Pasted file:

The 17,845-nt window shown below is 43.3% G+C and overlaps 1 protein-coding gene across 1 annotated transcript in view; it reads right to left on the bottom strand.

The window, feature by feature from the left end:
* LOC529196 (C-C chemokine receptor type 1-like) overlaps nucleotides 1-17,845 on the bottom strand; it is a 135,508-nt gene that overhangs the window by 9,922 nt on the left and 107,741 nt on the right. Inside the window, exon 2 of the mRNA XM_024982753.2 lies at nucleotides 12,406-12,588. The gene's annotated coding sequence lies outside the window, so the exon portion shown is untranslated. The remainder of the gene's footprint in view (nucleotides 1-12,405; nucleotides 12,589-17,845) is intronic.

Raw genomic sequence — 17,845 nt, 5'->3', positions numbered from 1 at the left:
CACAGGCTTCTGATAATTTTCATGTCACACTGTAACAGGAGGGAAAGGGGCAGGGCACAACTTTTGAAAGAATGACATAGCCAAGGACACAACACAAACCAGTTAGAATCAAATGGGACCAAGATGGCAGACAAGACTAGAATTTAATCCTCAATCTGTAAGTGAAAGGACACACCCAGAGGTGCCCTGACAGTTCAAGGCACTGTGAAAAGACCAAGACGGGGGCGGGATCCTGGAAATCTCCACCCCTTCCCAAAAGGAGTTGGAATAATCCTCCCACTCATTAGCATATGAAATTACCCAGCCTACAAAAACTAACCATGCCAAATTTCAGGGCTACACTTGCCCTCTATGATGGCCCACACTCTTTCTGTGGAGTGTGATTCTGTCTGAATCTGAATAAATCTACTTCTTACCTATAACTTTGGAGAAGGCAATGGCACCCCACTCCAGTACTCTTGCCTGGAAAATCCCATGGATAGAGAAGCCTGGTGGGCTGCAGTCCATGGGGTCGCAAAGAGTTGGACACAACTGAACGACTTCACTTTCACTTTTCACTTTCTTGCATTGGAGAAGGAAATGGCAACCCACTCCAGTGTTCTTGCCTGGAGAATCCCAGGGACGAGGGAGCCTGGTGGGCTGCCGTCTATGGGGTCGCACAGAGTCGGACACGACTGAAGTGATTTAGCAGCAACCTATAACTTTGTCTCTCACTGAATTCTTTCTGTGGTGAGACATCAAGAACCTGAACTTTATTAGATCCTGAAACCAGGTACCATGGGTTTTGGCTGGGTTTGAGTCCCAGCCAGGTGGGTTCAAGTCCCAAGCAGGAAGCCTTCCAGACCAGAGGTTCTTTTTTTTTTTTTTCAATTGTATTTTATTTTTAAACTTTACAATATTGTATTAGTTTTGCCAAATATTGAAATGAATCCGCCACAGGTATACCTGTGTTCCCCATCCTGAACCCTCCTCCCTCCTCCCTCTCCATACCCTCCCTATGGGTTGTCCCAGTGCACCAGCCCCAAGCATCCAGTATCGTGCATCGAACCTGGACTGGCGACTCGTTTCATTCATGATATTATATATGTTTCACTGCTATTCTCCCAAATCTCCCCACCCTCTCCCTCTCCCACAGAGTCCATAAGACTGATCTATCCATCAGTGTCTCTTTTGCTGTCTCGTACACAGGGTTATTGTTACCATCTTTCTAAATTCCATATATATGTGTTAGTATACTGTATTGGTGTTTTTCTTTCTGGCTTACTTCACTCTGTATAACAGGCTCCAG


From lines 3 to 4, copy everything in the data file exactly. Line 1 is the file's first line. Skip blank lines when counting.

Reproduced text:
* LOC529196 (C-C chemokine receptor type 1-like) overlaps nucleotides 1-17,845 on the bottom strand; it is a 135,508-nt gene that overhangs the window by 9,922 nt on the left and 107,741 nt on the right. Inside the window, exon 2 of the mRNA XM_024982753.2 lies at nucleotides 12,406-12,588. The gene's annotated coding sequence lies outside the window, so the exon portion shown is untranslated. The remainder of the gene's footprint in view (nucleotides 1-12,405; nucleotides 12,589-17,845) is intronic.

Raw genomic sequence — 17,845 nt, 5'->3', positions numbered from 1 at the left: